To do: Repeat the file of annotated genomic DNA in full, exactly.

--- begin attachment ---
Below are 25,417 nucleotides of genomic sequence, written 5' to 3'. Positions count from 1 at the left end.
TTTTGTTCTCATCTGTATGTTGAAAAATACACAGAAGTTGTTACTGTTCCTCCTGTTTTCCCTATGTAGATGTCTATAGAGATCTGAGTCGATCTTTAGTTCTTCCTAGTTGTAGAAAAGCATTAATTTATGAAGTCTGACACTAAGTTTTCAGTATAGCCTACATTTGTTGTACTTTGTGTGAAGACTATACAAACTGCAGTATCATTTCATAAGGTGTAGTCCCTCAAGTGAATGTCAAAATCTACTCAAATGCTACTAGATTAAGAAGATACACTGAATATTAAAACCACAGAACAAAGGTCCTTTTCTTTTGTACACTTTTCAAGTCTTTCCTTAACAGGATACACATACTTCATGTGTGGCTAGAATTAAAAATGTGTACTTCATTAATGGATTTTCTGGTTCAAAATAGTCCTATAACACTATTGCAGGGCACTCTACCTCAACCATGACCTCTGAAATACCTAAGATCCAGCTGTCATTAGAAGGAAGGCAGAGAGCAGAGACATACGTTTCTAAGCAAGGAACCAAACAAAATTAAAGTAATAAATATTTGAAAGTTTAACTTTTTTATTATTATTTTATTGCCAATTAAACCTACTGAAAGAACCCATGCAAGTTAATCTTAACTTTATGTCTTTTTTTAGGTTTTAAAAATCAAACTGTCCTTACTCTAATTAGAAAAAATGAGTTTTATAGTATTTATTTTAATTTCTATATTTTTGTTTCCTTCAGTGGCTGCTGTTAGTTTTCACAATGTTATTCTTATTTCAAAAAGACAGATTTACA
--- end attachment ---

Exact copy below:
Below are 25,417 nucleotides of genomic sequence, written 5' to 3'. Positions count from 1 at the left end.
TTTTGTTCTCATCTGTATGTTGAAAAATACACAGAAGTTGTTACTGTTCCTCCTGTTTTCCCTATGTAGATGTCTATAGAGATCTGAGTCGATCTTTAGTTCTTCCTAGTTGTAGAAAAGCATTAATTTATGAAGTCTGACACTAAGTTTTCAGTATAGCCTACATTTGTTGTACTTTGTGTGAAGACTATACAAACTGCAGTATCATTTCATAAGGTGTAGTCCCTCAAGTGAATGTCAAAATCTACTCAAATGCTACTAGATTAAGAAGATACACTGAATATTAAAACCACAGAACAAAGGTCCTTTTCTTTTGTACACTTTTCAAGTCTTTCCTTAACAGGATACACATACTTCATGTGTGGCTAGAATTAAAAATGTGTACTTCATTAATGGATTTTCTGGTTCAAAATAGTCCTATAACACTATTGCAGGGCACTCTACCTCAACCATGACCTCTGAAATACCTAAGATCCAGCTGTCATTAGAAGGAAGGCAGAGAGCAGAGACATACGTTTCTAAGCAAGGAACCAAACAAAATTAAAGTAATAAATATTTGAAAGTTTAACTTTTTTATTATTATTTTATTGCCAATTAAACCTACTGAAAGAACCCATGCAAGTTAATCTTAACTTTATGTCTTTTTTTAGGTTTTAAAAATCAAACTGTCCTTACTCTAATTAGAAAAAATGAGTTTTATAGTATTTATTTTAATTTCTATATTTTTGTTTCCTTCAGTGGCTGCTGTTAGTTTTCACAATGTTATTCTTATTTCAAAAAGACAGATTTACA